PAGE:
A plaque remaining from the Big Apple Night Club at West 135th Street and Seventh Avenue in Harlem.

Above, a 1934 plaque from the Big Apple Night Club at West 135th Street and Seventh Avenue in Harlem. Discarded as trash in 2006.

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Entry from March 20, 2007
Texican

A “Texican” was (pre-1836) a person from Texas (then part of Mexico) of non-Mexican ancestry. After Texas became independent and then a state (post-1836), the term “Texican” began to be used for a person of Mexican ancestry living in Texas. Exactly the opposite!

Oklahomans use the term “Texican” to demean all Texans (as being of lowly Mexican ancestry).

In the 1966 movie The Texican, the term meant a Texan (an American citizen from Texas, of non-Mexican ancestry) living in Mexico—somewhat similar to the pre-1836 use.

In the 1970s, “Texican” began to be used for “part Texan and part Mexican,” similar to the term “Tex-Mex.”


Urban Dictionary
texican
a Texan of Mexican ancestry
Los Lonely Boys describe themselves as Texicans.
by Phlip Jun 29, 2004

Texican Cafe (Austin, TX)
Our Mission
The statehood of Texas joined two cultures; The Mexican and the Texan, that is why we proudly continue the tradition and reinforce the concept with the use of “Texican Café” as our name since 1988.

It’s our commitment to our patrons to use only the finest and freshest beef, poultry, seafood, and produce to ensure the delivery of palate pleasing offerings of the highest quality.

Our chili peppers and spices are native to the region of El Paso and is what gives our food the flavors of West Texas and Southern New Mexico Flair.

SoonerFans.com
IamHornE
12/10/2003, 11:58 AM
(...)
For the record, I wrote “Oklahomo” and “shithole” because this is smack central. Just like the ol’ texass or texican thing you guys do.
All in fun

Internet Movie Database
Plot summary for
The Texican (1966)
Wanted north of the border, Jess Carlin resides safely in Mexico. Then he hears his brother was killed in a gunfight with another man. Knowning his brother never carried a gun he heads north to find his brother’s killer. After battling bounty hunters he arrives in Rimrock, a town controlled by Luke Starr. Starr is the man he wants but he unable to find any evidence until he is given an item found by his brother’s body. Written by Maurice VanAuken {mvanauken@a1access.net}

(Oxford English Dictionary)
Texican
[Blend of TEXAN a. and n. and MEXICAN a. and n.]
= TEXAN n. (sometimes used more narrowly).
1863 Lawrence (Kansas) Republican 16 Apr. 2/4 (heading) ‘Texicans’ and ‘Injuns’ again. 1937 D. COOLIDGE Texas Cowboys x. 149 That’s one thing you’ll never find around a Mormon town..you’ll never find no Texicans. 1969 in Current Trends in Linguistics (1972) X. 596 Texican, a Texan of Mexican background. (Wis.). 1978 Maledicta II. 172 While Texas remained a part of Mexico, Anglo settlers there called themselves Texicans to distinguish themselves from Spanish-speaking Mexicans.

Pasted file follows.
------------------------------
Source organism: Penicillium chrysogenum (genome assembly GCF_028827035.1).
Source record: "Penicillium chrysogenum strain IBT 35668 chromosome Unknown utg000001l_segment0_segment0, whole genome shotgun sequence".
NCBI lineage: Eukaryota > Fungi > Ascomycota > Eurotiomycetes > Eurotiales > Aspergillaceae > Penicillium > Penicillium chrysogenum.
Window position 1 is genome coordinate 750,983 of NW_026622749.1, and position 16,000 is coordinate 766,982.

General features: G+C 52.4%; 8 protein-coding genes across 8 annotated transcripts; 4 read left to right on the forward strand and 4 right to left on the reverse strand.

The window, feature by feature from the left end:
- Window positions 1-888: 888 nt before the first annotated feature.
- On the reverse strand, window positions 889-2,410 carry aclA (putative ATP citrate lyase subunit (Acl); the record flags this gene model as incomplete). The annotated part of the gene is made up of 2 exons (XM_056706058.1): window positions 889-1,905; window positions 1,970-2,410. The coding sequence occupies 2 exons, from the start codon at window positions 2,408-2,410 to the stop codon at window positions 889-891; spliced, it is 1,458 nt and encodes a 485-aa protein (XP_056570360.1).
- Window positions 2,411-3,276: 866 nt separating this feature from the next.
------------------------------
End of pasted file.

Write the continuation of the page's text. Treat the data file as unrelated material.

ADDITIONS SERIES 1993
Texican, n. and a.
Add:  B. adj. = TEX-MEX a.
1982 J. D. MACDONALD Cinnamon Skin xvi. 152 ‘Friends,’ he said in a Texican twang, ‘the goddam compressor quit again.’ 1982 Washington Post Mag. 10 Jan. 32 No hamburger-and-American-cheese filling for its tacos and enchiladas. No one-red-sauce-over-all combination plate. This is Mexican, not Texican. 1985 J. A. MICHENER Texas vi. 321 Texican military men..had already begun to survey the only defensible structure in Béjar, the Alamo. 1986 Los Angeles Times 25 Apr. VI. 11/1 Marix has quite a big menu including eight ‘Texican’ dinners, and many variants of tortilla-wrapped foods.

20 August 1835, New-Hampshire Sentinel, pg. 3:
The schooner Columbus, 8 days from Aranzas, reports that 200 troops had arrived thither from Mexico on their route to Texas; and that various bodies of troops had passed on to this province by the interior; so that we may expect a Mexican and Texican battle or warfare.

13 November 1835, New Bedford Mercury, pg. 1:
The writer states that there are about 500 Texicans in the interior battling with the Mexican troops;...

20 November 1835, The Farmers’ Cabinet (New Hampshire), pg. 2:
Mexicans and Texicans.

8 September 1977, Dallas Morning News, section E, pg. 20 ad:
Here’s a special offer on Mexican food with the kind of taste you really go for. It’s made Texican style. Take two Patio dinners for this week, and take two for next week. You’ll save 40c.

1 December 1977, Dallas Morning News, section E, pg. 6 ad:
Come and get it Dallas Mexican food lovers.
Big savings when you buy two packages of Patio Enchiladas.
Patio is Mexican food with a Texican taste, cause it’s made with a one of a kind Texas recipe.

Posted by Barry Popik
Texas (Lone Star State Dictionary) • (0) Comments • Tuesday, March 20, 2007 • Permalink